American Sociological Association: Bulletin
of ASA Section on Animals http://www.asanet.org/sectionanimals/bulletin.cfm
ASA memberships expire at the end of the 2014 calendar year. After that there is a couple-of-weeks grace period for you to remain on the listserv, though! When renewing your membership, please be certain to renew your membership in the Animals & Society section.
Our ASA session sections are based on our membership numbers. We are currently conducting a membership drive targeting graduate students, and we hope to increase our section to 300 members by the end of 2015. This will allow us to run one more paper session at the 2016 ASA meeting in Seattle.
Here is the link to join and renew. https://asa.enoah.com/default.aspx
Please renew and encourage your colleagues to join!
Send your news to firstname.lastname@example.org for the next issue.
Volume 1 of the Human-Animal Studies e-Newsletter published in January informed members of the Animals and Society Institute that Amy Fitzgerald was recently awarded the Meritorious Service Award for full time faculty at the University of Windsor for her accomplishments in teaching and research. This is pleasing news, so it is repeated here.
Helene M. Lawson, CONTEXTS Volume 13, No. 3 (2014) 8.
Is a hamburger from a happy cow better than one from an unhappy cow? There are differing opinions based on flavor, healthiness, ecology and how well we forget the animal we ate.
Corey Lee Wrenn,
with R. Johnson, "A Critique of Single-Issue Campaigning and the Importance of Comprehensive Abolitionist Vegan Advocacy" Food, Culture & Society Volume 16, No. 4, 651-668 (2013).
" Nonhuman Animal Rights, Alternative Food Systems, and the Non-Profit Industrial Complex" Phaenex: Journal of Existential and Phenomenological Theory and Culture Volume 8, No.2, 209-242 (2013).
"The role of professionalization regarding female exploitation in the Nonhuman Animal rights movement"
Journal of Gender Studies Online only (for profit) (2013) DOI:10.1080/09589236.2013.806248.
"The Abolitionist Approach: Critical Comparisions and Challenges within the Animal Rights Movement"
Interface, Volume 4, No. 2, 438-458 (2012).
Applying Social Movement Theory to Nonhuman Rights Mobilization and the Importance of Faction Hierarchies"
Peace Studies Journal Volume 5, No. 3, 27-44 (2012).
Resisting the Globalization of Speciesism: Vegan Abolitionism as a Site of Consumer-Based Social Change"
Journal for Critical Animal Studies Volume 9, No. 3, 9-27 (2012).
Helene M. Lawson
Sociological Viewpoints, Volume 27, No. 1 (2011)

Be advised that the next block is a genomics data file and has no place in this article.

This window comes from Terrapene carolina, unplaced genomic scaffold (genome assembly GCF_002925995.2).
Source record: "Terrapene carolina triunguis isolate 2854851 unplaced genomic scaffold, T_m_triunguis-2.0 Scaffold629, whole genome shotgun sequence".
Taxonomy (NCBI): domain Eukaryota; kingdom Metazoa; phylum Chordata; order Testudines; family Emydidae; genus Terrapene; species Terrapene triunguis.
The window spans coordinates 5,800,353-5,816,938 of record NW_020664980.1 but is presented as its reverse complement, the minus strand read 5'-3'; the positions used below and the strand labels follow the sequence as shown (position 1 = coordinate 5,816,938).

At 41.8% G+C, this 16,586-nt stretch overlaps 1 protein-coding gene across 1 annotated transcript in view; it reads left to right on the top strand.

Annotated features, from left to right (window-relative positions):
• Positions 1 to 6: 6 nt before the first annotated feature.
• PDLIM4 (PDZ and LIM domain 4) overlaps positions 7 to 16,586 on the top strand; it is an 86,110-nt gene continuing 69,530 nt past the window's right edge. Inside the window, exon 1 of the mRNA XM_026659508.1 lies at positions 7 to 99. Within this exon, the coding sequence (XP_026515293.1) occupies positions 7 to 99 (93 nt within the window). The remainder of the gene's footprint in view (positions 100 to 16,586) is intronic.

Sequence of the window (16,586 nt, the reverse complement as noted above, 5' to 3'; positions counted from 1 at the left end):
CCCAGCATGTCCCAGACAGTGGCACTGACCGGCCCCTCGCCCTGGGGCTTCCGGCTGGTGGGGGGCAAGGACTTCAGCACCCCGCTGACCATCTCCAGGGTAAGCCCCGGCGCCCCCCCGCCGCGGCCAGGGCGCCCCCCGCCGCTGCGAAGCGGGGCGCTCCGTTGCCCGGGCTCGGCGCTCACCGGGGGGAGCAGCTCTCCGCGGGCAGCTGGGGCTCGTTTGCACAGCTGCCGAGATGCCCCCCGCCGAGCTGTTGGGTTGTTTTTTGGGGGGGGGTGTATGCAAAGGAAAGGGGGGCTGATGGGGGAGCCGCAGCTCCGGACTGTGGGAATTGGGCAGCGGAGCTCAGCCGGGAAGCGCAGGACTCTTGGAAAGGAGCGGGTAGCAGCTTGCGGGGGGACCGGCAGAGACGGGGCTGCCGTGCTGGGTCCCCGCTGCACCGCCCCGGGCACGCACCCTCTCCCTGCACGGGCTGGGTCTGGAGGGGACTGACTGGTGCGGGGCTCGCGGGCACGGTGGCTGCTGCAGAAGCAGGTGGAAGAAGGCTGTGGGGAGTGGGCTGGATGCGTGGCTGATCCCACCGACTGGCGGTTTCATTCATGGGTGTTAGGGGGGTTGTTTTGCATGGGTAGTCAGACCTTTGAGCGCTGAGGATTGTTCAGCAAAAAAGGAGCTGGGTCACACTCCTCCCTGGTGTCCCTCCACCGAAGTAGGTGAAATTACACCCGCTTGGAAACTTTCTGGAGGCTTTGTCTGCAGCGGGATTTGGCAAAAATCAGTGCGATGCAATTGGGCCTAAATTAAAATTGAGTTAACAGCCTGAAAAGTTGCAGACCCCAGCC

This article examines the how people construct the meanings they give to pet and similar fish they keep in their personal spaces. It is an ethnographic tour of quotidian epistemology. Because fish are intimately common and yet regarded as being on a par with vegetables as far as animal rights are concerned, they are readily transformed by their owners' imaginations.
"Gender Work in a Feminized Profession: The Case of Veterinary Medicine"
Leslie Irvine and Jenny R. Vermilya
Gender & Society, Volume 24, No. 1 (2010)
Veterinary medicine has undergone dramatic, rapid feminization while in many ways remaining gendered masculine. With women constituting approximately half of its practitioners and nearly 80 percent of students, veterinary medicine is the most feminized of the comparable health professions. Nevertheless, the culture of veterinary medicine glorifies stereotypically masculine actions and attitudes. This article examines how women veterinarians understand the gender dynamics within the profession. The authors' analysis reveals that the discursive strategies available to women sustain and justify the status quo, and thus preserve hegemonic masculinity. Women use strategies previously used toward female tokens in non-traditional jobs, such as role encapsulation, and strategies previously used by male tokens in traditionally female jobs, such as distancing from the feminine. Through this discursive "gender work," women help to maintain the institutionalized inequality and the masculine ethic of the profession. Veterinary medicine illustrates the importance of considering organizational context in studies of feminization.
Colin Jerolmack, "Humans, animals and play: Theorizing interaction when intersubjectivity is problematic", Sociological Theory (v.27, no.4, 2009).
Ana Cristina Ramírez Barreto, De humanos y otros animales, (Editorial Dríada, México).
James William (Bill) Gibson's new book on the cultural reenchantment of nature,
A REENCHANTED WORLD; THE QUEST FOR A NEW KINSHIP WITH NATURE, was recently published by Metropolitan Books/Henry Holt. Much of his work discusses important cultural changes concerning wild animals: symbolic, totemic kinship ties between people and animals are becoming increasing common in film, television, nature writing, disciplines such as conservation biology, and even in newspaper obituaries. Gibson also explores the ways in which animals are now framed as consecrating landscapes(such as the Arctic National Wildlife Refuge), the internal problems of reenchantment, and the religious and political attacks waged against it during the Bush era. For reviews and an excerpt see www.jameswilliamgibson.com
The journal, Sociology Compass has published a "Teaching and Learning Guide for Animals and Sociology" written by Leslie Irvine. The URL of this article is: www.blackwell- compass.com/subject/sociology/article_view? article_id=soco_tr_bpl204"
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